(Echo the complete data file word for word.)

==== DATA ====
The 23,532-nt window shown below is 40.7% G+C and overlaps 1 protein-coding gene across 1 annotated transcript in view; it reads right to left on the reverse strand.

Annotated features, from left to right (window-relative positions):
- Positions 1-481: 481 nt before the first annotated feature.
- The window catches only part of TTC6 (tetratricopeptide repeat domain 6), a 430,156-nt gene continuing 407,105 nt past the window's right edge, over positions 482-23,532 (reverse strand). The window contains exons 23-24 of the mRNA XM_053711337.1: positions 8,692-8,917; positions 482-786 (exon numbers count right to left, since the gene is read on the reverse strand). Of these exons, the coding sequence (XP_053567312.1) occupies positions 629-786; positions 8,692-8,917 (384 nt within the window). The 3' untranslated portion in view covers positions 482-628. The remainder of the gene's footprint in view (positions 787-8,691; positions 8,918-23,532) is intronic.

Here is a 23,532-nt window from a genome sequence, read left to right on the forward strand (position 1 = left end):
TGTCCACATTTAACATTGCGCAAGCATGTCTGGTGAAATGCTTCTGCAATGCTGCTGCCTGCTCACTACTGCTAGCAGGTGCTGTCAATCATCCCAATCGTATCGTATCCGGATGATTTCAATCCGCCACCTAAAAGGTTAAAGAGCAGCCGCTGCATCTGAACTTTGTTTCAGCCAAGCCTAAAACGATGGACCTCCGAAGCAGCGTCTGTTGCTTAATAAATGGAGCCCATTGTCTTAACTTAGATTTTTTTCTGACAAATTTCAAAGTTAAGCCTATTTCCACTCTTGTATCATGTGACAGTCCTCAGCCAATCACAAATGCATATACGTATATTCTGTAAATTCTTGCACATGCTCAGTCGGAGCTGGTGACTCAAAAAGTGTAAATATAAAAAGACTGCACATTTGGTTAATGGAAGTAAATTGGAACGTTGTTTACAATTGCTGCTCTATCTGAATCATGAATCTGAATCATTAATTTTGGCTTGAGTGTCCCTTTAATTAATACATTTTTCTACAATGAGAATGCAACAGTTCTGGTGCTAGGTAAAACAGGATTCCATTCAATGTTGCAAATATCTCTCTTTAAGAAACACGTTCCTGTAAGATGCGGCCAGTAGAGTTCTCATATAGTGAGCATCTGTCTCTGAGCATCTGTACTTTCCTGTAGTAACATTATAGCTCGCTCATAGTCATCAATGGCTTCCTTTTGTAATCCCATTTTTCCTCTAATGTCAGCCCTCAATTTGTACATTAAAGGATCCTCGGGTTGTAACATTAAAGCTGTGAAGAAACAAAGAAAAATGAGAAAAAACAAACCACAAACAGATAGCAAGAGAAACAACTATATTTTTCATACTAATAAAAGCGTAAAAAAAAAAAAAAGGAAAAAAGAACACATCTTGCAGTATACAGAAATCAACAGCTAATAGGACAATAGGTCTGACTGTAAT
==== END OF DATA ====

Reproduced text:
The 23,532-nt window shown below is 40.7% G+C and overlaps 1 protein-coding gene across 1 annotated transcript in view; it reads right to left on the reverse strand.

Annotated features, from left to right (window-relative positions):
- Positions 1-481: 481 nt before the first annotated feature.
- The window catches only part of TTC6 (tetratricopeptide repeat domain 6), a 430,156-nt gene continuing 407,105 nt past the window's right edge, over positions 482-23,532 (reverse strand). The window contains exons 23-24 of the mRNA XM_053711337.1: positions 8,692-8,917; positions 482-786 (exon numbers count right to left, since the gene is read on the reverse strand). Of these exons, the coding sequence (XP_053567312.1) occupies positions 629-786; positions 8,692-8,917 (384 nt within the window). The 3' untranslated portion in view covers positions 482-628. The remainder of the gene's footprint in view (positions 787-8,691; positions 8,918-23,532) is intronic.

Here is a 23,532-nt window from a genome sequence, read left to right on the forward strand (position 1 = left end):
TGTCCACATTTAACATTGCGCAAGCATGTCTGGTGAAATGCTTCTGCAATGCTGCTGCCTGCTCACTACTGCTAGCAGGTGCTGTCAATCATCCCAATCGTATCGTATCCGGATGATTTCAATCCGCCACCTAAAAGGTTAAAGAGCAGCCGCTGCATCTGAACTTTGTTTCAGCCAAGCCTAAAACGATGGACCTCCGAAGCAGCGTCTGTTGCTTAATAAATGGAGCCCATTGTCTTAACTTAGATTTTTTTCTGACAAATTTCAAAGTTAAGCCTATTTCCACTCTTGTATCATGTGACAGTCCTCAGCCAATCACAAATGCATATACGTATATTCTGTAAATTCTTGCACATGCTCAGTCGGAGCTGGTGACTCAAAAAGTGTAAATATAAAAAGACTGCACATTTGGTTAATGGAAGTAAATTGGAACGTTGTTTACAATTGCTGCTCTATCTGAATCATGAATCTGAATCATTAATTTTGGCTTGAGTGTCCCTTTAATTAATACATTTTTCTACAATGAGAATGCAACAGTTCTGGTGCTAGGTAAAACAGGATTCCATTCAATGTTGCAAATATCTCTCTTTAAGAAACACGTTCCTGTAAGATGCGGCCAGTAGAGTTCTCATATAGTGAGCATCTGTCTCTGAGCATCTGTACTTTCCTGTAGTAACATTATAGCTCGCTCATAGTCATCAATGGCTTCCTTTTGTAATCCCATTTTTCCTCTAATGTCAGCCCTCAATTTGTACATTAAAGGATCCTCGGGTTGTAACATTAAAGCTGTGAAGAAACAAAGAAAAATGAGAAAAAACAAACCACAAACAGATAGCAAGAGAAACAACTATATTTTTCATACTAATAAAAGCGTAAAAAAAAAAAAAAGGAAAAAAGAACACATCTTGCAGTATACAGAAATCAACAGCTAATAGGACAATAGGTCTGACTGTAAT